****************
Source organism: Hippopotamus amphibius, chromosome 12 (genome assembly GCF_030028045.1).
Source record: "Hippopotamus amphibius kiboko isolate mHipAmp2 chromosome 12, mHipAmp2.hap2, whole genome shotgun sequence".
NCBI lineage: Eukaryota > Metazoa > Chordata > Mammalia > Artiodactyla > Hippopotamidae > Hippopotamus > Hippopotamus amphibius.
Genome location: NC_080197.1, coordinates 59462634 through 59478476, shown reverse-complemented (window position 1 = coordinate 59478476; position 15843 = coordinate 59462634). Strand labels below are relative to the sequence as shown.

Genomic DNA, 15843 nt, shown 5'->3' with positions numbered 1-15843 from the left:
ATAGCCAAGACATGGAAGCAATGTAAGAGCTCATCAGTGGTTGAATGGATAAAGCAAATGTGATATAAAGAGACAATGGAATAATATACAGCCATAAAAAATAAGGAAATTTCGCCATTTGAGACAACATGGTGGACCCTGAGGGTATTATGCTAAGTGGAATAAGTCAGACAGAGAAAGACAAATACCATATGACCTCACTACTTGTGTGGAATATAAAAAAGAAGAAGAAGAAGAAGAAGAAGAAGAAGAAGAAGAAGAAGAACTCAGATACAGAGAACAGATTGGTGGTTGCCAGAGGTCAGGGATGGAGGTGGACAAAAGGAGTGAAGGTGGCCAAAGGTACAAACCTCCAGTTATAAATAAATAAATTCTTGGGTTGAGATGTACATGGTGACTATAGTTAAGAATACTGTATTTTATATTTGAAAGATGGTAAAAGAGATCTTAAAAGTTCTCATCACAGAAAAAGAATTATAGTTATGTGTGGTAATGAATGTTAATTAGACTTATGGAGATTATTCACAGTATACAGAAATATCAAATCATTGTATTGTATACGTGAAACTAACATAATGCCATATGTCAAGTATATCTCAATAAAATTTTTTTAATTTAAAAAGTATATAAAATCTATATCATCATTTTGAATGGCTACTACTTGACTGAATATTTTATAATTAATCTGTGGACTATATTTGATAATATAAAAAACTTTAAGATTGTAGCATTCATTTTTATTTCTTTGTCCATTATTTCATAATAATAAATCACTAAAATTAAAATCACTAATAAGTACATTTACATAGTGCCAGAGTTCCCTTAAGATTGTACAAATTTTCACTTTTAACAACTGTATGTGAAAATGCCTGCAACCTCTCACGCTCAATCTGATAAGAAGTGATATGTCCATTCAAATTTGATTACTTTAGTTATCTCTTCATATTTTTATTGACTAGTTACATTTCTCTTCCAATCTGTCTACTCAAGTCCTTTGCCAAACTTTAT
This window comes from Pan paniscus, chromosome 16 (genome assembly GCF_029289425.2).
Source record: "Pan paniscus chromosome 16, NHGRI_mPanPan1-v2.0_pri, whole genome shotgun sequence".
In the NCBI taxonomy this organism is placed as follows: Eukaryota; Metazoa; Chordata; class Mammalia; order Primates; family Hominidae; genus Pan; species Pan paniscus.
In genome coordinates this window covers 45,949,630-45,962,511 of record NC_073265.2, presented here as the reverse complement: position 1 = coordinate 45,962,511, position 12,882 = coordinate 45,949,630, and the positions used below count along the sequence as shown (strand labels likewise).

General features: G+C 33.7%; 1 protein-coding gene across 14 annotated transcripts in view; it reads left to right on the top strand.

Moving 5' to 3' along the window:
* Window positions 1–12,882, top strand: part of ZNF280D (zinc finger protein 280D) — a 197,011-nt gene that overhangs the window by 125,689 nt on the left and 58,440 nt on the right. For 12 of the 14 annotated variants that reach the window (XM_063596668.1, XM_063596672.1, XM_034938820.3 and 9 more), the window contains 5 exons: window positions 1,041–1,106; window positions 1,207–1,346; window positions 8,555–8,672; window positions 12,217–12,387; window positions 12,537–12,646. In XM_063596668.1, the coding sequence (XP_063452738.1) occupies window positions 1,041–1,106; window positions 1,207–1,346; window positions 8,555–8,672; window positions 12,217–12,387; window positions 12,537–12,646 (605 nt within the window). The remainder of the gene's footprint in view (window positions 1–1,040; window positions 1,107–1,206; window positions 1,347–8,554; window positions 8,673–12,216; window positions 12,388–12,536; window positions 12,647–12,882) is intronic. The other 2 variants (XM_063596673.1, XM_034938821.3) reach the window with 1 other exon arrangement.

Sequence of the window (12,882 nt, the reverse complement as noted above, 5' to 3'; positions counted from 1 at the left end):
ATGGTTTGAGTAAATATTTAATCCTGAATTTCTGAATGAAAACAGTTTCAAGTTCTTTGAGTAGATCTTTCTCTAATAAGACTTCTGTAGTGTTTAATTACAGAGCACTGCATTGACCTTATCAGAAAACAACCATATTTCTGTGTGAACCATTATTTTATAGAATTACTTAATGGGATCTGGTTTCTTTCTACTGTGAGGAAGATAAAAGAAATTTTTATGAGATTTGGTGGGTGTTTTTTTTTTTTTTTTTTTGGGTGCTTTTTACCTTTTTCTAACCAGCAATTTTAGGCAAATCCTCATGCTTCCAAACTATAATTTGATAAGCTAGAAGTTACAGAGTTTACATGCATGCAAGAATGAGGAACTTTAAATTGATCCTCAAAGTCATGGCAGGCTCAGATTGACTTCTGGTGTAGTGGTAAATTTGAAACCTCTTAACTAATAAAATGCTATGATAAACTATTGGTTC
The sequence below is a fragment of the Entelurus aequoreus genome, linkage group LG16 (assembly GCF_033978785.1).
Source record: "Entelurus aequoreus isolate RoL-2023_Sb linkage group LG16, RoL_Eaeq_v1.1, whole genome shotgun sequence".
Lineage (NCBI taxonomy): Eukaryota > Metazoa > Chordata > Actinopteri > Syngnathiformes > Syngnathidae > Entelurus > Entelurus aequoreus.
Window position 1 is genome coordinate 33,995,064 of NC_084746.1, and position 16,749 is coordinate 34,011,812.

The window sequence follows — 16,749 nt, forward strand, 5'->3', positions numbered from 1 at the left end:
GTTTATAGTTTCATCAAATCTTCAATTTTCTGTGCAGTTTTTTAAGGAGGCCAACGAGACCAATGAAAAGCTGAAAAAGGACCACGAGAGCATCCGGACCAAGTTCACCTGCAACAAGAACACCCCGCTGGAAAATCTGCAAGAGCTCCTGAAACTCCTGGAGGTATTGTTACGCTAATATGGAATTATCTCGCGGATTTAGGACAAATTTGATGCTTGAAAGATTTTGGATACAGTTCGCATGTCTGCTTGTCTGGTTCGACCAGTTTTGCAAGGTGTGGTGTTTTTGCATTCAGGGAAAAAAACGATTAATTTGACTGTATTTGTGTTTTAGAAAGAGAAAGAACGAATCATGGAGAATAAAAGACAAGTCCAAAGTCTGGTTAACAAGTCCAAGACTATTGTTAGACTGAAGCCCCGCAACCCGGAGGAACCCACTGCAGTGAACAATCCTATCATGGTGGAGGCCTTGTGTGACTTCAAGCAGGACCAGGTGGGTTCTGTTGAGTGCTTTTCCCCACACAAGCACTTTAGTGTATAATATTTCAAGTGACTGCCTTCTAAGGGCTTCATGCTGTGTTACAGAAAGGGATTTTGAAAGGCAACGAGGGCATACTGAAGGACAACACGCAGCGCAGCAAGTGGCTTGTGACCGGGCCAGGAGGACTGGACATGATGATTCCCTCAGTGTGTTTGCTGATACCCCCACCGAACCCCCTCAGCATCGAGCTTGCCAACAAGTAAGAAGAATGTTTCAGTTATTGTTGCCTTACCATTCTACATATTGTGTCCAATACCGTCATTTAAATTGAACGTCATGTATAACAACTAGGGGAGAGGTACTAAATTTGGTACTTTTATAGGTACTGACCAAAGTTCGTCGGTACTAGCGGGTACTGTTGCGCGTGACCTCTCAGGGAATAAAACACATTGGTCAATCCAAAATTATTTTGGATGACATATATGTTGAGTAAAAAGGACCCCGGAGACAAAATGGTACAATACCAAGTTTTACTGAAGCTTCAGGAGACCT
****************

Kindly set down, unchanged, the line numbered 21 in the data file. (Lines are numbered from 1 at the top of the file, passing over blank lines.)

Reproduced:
GTTTATAGTTTCATCAAATCTTCAATTTTCTGTGCAGTTTTTTAAGGAGGCCAACGAGACCAATGAAAAGCTGAAAAAGGACCACGAGAGCATCCGGACCAAGTTCACCTGCAACAAGAACACCCCGCTGGAAAATCTGCAAGAGCTCCTGAAACTCCTGGAGGTATTGTTACGCTAATATGGAATTATCTCGCGGATTTAGGACAAATTTGATGCTTGAAAGATTTTGGATACAGTTCGCATGTCTGCTTGTCTGGTTCGACCAGTTTTGCAAGGTGTGGTGTTTTTGCATTCAGGGAAAAAAACGATTAATTTGACTGTATTTGTGTTTTAGAAAGAGAAAGAACGAATCATGGAGAATAAAAGACAAGTCCAAAGTCTGGTTAACAAGTCCAAGACTATTGTTAGACTGAAGCCCCGCAACCCGGAGGAACCCACTGCAGTGAACAATCCTATCATGGTGGAGGCCTTGTGTGACTTCAAGCAGGACCAGGTGGGTTCTGTTGAGTGCTTTTCCCCACACAAGCACTTTAGTGTATAATATTTCAAGTGACTGCCTTCTAAGGGCTTCATGCTGTGTTACAGAAAGGGATTTTGAAAGGCAACGAGGGCATACTGAAGGACAACACGCAGCGCAGCAAGTGGCTTGTGACCGGGCCAGGAGGACTGGACATGATGATTCCCTCAGTGTGTTTGCTGATACCCCCACCGAACCCCCTCAGCATCGAGCTTGCCAACAAGTAAGAAGAATGTTTCAGTTATTGTTGCCTTACCATTCTACATATTGTGTCCAATACCGTCATTTAAATTGAACGTCATGTATAACAACTAGGGGAGAGGTACTAAATTTGGTACTTTTATAGGTACTGACCAAAGTTCGTCGGTACTAGCGGGTACTGTTGCGCGTGACCTCTCAGGGAATAAAACACATTGGTCAATCCAAAATTATTTTGGATGACATATATGTTGAGTAAAAAGGACCCCGGAGACAAAATGGTACAATACCAAGTTTTACTGAAGCTTCAGGAGACCT